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The Dryden project involved an Air Ontario Fokker F28 aircraft. The plane had departed from Thunder Bay for Winnipeg but landed at Dryden for refueling. After it, it lifted off from the airport but, unfortunately, it did not reach any altitude. The plane crashed just beyond the runway killing twenty-four of the sixty-nine people who were on board. The paper analyzes gaps in the defenses of the Dryden project using the James Reason’s Swiss Cheese model. It also discusses external threats to the safe flight and crew errors. It analyzes the fact that the application of good communication and crew resource management could have helped in the prevention of the air disaster applying the human factor analysis and classification system model to the case scenario.
To understand gaps in defenses that led to the crash, one needs to apply the Reason’s Swiss Cheese theory. The theory traces the root causes of an accident to errors at the levels of organization. Accidents are a result of multiple factors intertwining within the entity (Merlin, 2013). Using the analogy with cheese, Reason posits that each slice of it is a defense method against an accident, while each hole presents a gap in the mechanism and an opportunity for a failure. Thankfully, in the next layer, holes are in a different dimension and it is possible to eliminate the problem on time. However, if the system of defenses allows holes to continue lining up, an accident is bound to happen. The solution lies in identifying the holes (weaknesses) in advance and preparing a defense plan (Xavier, 2005).
The first category of gaps in the defenses of the Air Ontario Fokker F28 aircraft comprises organizational errors. These are of a latent nature, which means they lie dormant until the time they are triggered (Xavier, 2005). The management of Air Ontario failed to exercise its responsibility of ensuring that the proper equipment and procedures were established and put in place. The passenger list was missing due to inadequate planning and documentation. At Dryden, there was no ground power unit to restart the aircraft. The plane therefore depended on its auxiliary power unit, a small extra engine in the rear of an airplane that provides compressed air to start the main engines (Xavier, 2005). Unfortunately, due to the lack of planning by the management, it failed to work implying that aircraft’s engines could not restart. Another organizational error occurred when having equipment capabilities and strength, Air Canada, a parent company of Air Ontario, distanced itself from operational aspects of the latter. It failed to ensure that the aircraft was in an excellent condition (Xavier, 2005).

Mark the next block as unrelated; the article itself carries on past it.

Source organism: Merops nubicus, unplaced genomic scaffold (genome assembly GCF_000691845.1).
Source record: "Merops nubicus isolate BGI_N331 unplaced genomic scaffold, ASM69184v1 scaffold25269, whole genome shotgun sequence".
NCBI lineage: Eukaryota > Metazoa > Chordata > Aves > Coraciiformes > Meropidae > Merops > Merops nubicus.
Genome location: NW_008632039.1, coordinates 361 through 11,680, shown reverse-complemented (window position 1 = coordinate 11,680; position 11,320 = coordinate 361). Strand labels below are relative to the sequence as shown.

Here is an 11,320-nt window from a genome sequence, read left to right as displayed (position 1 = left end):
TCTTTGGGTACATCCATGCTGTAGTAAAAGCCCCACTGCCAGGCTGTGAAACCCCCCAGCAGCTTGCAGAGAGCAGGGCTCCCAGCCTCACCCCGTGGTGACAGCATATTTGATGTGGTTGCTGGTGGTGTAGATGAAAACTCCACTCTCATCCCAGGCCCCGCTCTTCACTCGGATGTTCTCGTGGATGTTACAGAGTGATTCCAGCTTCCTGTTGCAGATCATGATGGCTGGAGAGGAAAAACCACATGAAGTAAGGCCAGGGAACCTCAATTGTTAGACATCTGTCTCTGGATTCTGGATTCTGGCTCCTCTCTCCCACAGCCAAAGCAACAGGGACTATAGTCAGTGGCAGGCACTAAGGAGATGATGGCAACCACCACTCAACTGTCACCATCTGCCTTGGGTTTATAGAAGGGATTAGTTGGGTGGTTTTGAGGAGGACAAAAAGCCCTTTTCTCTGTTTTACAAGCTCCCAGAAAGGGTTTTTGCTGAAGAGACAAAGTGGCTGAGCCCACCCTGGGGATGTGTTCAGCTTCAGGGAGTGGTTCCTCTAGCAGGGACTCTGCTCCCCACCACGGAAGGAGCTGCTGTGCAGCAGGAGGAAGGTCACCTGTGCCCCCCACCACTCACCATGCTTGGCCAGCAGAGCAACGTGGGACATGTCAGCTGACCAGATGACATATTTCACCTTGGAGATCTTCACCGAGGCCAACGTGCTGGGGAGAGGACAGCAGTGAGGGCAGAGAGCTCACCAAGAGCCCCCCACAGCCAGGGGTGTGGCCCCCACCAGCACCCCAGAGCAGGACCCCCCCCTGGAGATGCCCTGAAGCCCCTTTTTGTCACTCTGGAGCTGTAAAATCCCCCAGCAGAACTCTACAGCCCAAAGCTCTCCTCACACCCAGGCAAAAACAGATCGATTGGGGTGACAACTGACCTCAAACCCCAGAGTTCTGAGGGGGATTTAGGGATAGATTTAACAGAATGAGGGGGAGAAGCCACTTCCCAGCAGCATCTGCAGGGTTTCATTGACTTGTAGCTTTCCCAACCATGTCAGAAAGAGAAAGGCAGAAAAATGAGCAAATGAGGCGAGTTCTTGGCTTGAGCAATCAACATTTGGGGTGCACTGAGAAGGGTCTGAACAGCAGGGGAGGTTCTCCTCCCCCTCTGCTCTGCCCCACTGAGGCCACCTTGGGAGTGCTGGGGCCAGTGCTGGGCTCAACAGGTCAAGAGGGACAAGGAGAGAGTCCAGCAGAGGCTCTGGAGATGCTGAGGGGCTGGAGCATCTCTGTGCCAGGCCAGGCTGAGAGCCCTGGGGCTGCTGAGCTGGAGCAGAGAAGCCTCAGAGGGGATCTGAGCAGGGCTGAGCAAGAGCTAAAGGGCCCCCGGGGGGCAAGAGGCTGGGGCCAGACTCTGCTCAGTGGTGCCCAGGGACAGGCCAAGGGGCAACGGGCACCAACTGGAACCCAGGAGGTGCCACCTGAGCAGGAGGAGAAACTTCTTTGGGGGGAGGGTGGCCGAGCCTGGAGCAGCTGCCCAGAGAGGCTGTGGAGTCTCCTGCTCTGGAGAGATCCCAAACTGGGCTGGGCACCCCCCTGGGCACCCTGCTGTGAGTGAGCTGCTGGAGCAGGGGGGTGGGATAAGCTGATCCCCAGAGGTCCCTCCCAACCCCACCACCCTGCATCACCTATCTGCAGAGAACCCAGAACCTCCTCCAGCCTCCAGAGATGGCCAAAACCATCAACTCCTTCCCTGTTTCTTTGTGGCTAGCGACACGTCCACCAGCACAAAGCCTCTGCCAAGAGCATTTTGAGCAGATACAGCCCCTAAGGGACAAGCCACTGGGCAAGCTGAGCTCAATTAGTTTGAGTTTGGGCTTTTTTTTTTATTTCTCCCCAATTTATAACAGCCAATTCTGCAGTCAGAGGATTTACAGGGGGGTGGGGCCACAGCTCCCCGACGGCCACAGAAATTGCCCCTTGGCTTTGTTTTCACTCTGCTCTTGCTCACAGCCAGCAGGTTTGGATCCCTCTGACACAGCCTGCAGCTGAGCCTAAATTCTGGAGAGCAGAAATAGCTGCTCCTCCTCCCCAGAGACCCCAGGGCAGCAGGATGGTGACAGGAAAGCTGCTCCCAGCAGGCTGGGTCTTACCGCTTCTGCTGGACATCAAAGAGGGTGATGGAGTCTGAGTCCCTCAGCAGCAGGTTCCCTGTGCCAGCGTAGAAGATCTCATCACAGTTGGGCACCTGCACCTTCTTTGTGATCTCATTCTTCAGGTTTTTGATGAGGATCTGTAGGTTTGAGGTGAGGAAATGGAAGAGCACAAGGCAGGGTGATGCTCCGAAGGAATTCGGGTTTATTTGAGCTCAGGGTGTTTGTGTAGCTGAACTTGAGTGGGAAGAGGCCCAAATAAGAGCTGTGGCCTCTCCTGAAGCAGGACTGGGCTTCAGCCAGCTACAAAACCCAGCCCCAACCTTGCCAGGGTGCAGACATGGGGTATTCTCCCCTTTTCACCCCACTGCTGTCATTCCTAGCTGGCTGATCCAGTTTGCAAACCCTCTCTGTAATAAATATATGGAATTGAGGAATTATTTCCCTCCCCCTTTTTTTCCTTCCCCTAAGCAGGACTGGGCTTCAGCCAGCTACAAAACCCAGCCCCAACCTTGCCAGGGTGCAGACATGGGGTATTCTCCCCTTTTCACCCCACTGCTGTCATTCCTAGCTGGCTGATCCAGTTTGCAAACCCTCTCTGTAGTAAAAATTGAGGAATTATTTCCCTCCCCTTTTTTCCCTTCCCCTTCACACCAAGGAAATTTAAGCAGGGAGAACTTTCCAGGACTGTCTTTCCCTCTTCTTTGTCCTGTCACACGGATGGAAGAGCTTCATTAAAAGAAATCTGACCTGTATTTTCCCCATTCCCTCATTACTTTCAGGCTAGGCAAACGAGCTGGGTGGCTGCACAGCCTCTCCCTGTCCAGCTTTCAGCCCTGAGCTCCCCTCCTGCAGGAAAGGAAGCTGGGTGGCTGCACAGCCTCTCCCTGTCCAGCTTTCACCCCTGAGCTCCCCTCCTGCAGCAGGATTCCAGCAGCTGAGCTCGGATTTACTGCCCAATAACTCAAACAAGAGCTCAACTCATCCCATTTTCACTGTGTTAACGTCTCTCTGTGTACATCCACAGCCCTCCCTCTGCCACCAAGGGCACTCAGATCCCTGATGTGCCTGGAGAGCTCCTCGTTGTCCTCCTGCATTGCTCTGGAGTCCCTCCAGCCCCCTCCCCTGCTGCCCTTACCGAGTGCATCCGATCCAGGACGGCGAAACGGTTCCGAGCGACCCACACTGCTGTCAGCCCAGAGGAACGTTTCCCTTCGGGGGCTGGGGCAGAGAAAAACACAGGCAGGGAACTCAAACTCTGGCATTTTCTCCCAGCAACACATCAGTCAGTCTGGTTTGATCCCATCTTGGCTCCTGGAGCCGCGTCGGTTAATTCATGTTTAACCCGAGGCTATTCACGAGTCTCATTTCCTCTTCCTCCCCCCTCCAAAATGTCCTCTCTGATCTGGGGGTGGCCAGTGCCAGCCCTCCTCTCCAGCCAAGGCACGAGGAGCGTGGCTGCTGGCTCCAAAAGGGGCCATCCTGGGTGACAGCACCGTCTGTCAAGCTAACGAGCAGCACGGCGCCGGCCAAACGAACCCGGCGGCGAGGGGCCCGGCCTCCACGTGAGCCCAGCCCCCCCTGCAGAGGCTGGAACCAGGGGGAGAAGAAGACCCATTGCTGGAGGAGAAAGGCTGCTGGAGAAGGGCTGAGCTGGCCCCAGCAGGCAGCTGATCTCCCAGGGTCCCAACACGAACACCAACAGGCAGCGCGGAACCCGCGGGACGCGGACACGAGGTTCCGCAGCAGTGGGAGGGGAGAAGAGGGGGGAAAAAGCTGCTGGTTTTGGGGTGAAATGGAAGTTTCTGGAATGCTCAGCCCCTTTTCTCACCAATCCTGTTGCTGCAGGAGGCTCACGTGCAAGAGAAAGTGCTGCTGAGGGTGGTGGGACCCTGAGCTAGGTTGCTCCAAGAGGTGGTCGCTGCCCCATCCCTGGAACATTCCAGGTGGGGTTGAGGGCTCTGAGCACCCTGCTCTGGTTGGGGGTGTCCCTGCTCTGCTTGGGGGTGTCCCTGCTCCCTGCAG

The second type of gaps in the defense was supervision errors of a latent nature. There was a lack of oversight as seen in the poor planning of the flight schedule. According to the report by the Commission of Inquiry into the crash, some personnel like ground employees were not properly trained and failed in the dispatch process (Luxhoj & Kauffeld, 2003). Supervisors also tolerated violations by the employees such as using aircrafts with maintenance problems.
Personal/social gaps were the third type of errors in defense. The day of the flight was Friday, the start of school holidays. The plane was full carrying ten extra passengers at Dryden after the failure to prepare a passenger list. The pilot and other crewmembers concentrated on taking passengers home for the weekend. They seemed to forget the fact that the aircraft was full. It meant that the amount of fuel that the plane could carry during the journey without exceeding its allowable weight was limited (Luxhoj & Kauffeld, 2003).